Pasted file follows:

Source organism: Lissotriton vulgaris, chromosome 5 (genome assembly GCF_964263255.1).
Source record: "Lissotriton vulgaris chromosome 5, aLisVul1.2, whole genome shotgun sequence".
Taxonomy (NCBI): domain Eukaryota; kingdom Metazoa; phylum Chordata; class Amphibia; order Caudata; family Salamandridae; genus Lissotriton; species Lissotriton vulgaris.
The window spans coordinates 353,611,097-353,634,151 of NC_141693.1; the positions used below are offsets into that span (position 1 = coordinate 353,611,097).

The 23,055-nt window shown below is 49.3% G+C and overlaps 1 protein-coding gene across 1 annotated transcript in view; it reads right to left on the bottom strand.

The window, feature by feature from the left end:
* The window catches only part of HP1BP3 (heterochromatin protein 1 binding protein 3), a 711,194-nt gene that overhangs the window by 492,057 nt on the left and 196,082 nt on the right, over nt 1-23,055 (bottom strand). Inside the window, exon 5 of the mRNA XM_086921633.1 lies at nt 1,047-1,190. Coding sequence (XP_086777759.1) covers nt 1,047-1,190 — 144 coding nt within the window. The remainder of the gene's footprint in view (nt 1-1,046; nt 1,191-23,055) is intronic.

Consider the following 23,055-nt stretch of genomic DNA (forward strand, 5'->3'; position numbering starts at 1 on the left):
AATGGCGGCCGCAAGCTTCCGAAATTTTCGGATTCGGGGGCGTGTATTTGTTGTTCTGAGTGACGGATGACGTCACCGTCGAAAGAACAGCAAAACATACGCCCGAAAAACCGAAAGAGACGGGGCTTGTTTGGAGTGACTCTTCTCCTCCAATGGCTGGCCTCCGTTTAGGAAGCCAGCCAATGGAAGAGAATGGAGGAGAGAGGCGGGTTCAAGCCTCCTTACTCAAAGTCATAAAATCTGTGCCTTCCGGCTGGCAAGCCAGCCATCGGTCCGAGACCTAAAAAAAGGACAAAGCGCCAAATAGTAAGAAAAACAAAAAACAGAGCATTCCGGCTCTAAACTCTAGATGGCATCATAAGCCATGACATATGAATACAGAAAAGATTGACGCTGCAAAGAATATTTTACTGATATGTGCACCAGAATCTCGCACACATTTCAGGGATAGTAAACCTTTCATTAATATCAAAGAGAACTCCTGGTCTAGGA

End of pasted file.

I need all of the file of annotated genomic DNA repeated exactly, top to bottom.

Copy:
Source organism: Lissotriton vulgaris, chromosome 5 (genome assembly GCF_964263255.1).
Source record: "Lissotriton vulgaris chromosome 5, aLisVul1.2, whole genome shotgun sequence".
Taxonomy (NCBI): domain Eukaryota; kingdom Metazoa; phylum Chordata; class Amphibia; order Caudata; family Salamandridae; genus Lissotriton; species Lissotriton vulgaris.
The window spans coordinates 353,611,097-353,634,151 of NC_141693.1; the positions used below are offsets into that span (position 1 = coordinate 353,611,097).

The 23,055-nt window shown below is 49.3% G+C and overlaps 1 protein-coding gene across 1 annotated transcript in view; it reads right to left on the bottom strand.

The window, feature by feature from the left end:
* The window catches only part of HP1BP3 (heterochromatin protein 1 binding protein 3), a 711,194-nt gene that overhangs the window by 492,057 nt on the left and 196,082 nt on the right, over nt 1-23,055 (bottom strand). Inside the window, exon 5 of the mRNA XM_086921633.1 lies at nt 1,047-1,190. Coding sequence (XP_086777759.1) covers nt 1,047-1,190 — 144 coding nt within the window. The remainder of the gene's footprint in view (nt 1-1,046; nt 1,191-23,055) is intronic.

Consider the following 23,055-nt stretch of genomic DNA (forward strand, 5'->3'; position numbering starts at 1 on the left):
AATGGCGGCCGCAAGCTTCCGAAATTTTCGGATTCGGGGGCGTGTATTTGTTGTTCTGAGTGACGGATGACGTCACCGTCGAAAGAACAGCAAAACATACGCCCGAAAAACCGAAAGAGACGGGGCTTGTTTGGAGTGACTCTTCTCCTCCAATGGCTGGCCTCCGTTTAGGAAGCCAGCCAATGGAAGAGAATGGAGGAGAGAGGCGGGTTCAAGCCTCCTTACTCAAAGTCATAAAATCTGTGCCTTCCGGCTGGCAAGCCAGCCATCGGTCCGAGACCTAAAAAAAGGACAAAGCGCCAAATAGTAAGAAAAACAAAAAACAGAGCATTCCGGCTCTAAACTCTAGATGGCATCATAAGCCATGACATATGAATACAGAAAAGATTGACGCTGCAAAGAATATTTTACTGATATGTGCACCAGAATCTCGCACACATTTCAGGGATAGTAAACCTTTCATTAATATCAAAGAGAACTCCTGGTCTAGGA